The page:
I know what you’re thinking: just how many unanswered questions could there possibly have been from the first Wrong Turn? I know, I know. Wrong Turn 2 continues the movie franchise which is the latest incarnation of the slasher film sub-genre of horror movie. Franchises like Friday the 13th, Halloween, Nightmare on Elm Street and, more importantly, their derivative knock offs are the kinds of empty story-telling people think of when they think of horror. They are relatively inexpensive to make, thus easy to make their money back, and there is an audience who gets off on such cheap thrills.

The premise, such as it is, approaches something clever: a group of reality game show contestants compete in the woods to see who will be the “survivor” of an imagined apocalypse. Then they are hunted one by one by a family of inbred hillbilly cannibals. So, obviously this is a Merchant Ivory production released just in time for Oscar consideration.

“It’s funny, cause you never know when your life’s gonna change.” –Jake (Texas Battle)

The movie works by the kind of rules deconstructed in the Scream movie franchise (You may not survive the movie if you have sex. You may not survive the movie if you drink or do drugs. You may not survive the movie if you say “I’ll be right back.” You may not survive the movie if you ask “Who’s there?” You shouldn’t go out to investigate a strange noise if you wish to survive.). We’re given clichés as characters: the soldier babe (lesbian, of course), the male chauvinist jerk, the athlete, the Hollywood diva, the Girl Next Door.

Thus half the time the movie comes across like some sort of crazed Old Testament-styled punisher of sins—sexual promiscuity, homosexuality, unfaithfulness, making gods of themselves—with the cannibal family being instruments of God’s wrath. (The movie even carries its own social message: take care of our environment because poisoning it has its consequences. Granted, among such unintended consequences could be more of these movies, so for the love of God, PLEASE RECYCLE!!!)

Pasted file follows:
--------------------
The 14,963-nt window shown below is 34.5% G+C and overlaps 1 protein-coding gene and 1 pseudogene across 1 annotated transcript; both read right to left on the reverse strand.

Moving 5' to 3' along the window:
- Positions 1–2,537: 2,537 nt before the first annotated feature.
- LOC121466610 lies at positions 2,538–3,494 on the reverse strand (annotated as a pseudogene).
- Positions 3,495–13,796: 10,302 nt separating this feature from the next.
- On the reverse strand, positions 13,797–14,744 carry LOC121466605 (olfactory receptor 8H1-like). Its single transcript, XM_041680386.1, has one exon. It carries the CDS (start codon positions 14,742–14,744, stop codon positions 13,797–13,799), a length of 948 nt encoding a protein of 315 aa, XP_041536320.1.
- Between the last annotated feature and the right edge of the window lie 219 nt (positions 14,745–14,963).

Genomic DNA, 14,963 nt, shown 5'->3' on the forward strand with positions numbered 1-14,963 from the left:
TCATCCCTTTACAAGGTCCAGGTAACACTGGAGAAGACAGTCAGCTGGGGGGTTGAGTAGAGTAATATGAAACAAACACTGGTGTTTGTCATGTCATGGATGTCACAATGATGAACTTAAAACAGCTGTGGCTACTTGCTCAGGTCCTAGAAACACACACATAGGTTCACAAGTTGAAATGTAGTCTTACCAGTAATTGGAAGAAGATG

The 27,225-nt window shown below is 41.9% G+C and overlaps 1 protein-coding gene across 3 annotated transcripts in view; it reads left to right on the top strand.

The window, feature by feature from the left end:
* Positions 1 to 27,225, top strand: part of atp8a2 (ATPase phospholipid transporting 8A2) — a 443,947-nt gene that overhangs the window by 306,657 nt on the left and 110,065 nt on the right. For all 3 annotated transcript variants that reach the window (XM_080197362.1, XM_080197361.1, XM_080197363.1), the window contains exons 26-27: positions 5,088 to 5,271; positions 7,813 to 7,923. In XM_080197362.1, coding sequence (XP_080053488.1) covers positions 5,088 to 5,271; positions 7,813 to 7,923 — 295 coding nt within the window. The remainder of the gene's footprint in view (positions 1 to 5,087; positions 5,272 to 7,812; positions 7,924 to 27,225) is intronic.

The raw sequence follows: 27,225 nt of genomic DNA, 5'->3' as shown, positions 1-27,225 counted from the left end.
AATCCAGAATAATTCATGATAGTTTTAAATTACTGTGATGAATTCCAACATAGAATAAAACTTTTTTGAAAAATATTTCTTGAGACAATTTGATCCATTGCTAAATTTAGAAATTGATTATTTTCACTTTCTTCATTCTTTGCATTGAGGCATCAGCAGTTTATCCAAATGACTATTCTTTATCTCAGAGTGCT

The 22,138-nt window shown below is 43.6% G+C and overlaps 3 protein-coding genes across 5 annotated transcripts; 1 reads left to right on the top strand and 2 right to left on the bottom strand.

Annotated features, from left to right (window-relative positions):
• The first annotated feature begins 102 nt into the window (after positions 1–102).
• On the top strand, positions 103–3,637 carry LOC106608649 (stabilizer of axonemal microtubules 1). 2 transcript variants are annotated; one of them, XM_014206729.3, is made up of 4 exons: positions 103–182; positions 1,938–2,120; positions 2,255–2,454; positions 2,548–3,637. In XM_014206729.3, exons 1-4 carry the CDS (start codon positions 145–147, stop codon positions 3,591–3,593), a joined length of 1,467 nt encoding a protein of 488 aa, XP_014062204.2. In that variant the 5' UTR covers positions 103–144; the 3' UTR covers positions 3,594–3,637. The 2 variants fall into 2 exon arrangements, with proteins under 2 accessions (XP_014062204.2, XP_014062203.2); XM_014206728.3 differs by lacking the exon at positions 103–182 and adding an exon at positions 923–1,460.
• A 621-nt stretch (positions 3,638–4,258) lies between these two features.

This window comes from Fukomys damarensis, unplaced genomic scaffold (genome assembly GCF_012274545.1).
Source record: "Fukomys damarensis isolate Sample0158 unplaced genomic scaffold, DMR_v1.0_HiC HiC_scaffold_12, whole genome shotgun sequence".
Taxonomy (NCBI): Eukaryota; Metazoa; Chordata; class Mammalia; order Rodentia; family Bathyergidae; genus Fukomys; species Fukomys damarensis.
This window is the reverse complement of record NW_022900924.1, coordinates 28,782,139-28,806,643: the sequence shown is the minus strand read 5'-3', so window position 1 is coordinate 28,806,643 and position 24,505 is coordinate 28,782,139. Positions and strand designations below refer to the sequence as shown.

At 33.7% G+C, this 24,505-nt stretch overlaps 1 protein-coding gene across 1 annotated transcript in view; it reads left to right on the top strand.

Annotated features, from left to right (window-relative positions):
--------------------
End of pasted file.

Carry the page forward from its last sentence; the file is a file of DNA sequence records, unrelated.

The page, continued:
“I’m thrilled that I actually get to live another day.” –Mara (Aleksa Palladino)

At its core, horror is about fear, an attempt to get a cathartic release from dealing with what scares us – be it the unknown or ultimately, our fear of death. Life is unpredictable, out of our control, and death possibly lurks around every corner, bush, or wrong turn. While the premise of the game (the game being a metaphor for life—if we want to speak of this movie in terms of ideas like “metaphor”) is about survival of the fittest, the lesson driven home is that no one can go through life on their own. Surviving on your own, in isolation, eventually leads to one’s deformity, as illustrated by the hillbilly cannibals. Yes, I’ve just used the phrase “hillbilly cannibals” as a metaphor of the destruction brought about by believing the lie of hyper-individualism. My job here is done.
Alright, you know what you are getting into when you decide to go see a Wrong Turn 2. It’s slasher flick by numbers. No surprises, not even in the creativity of the impalements that passes for its plot. You get what you rented it for: forgettable thrills.

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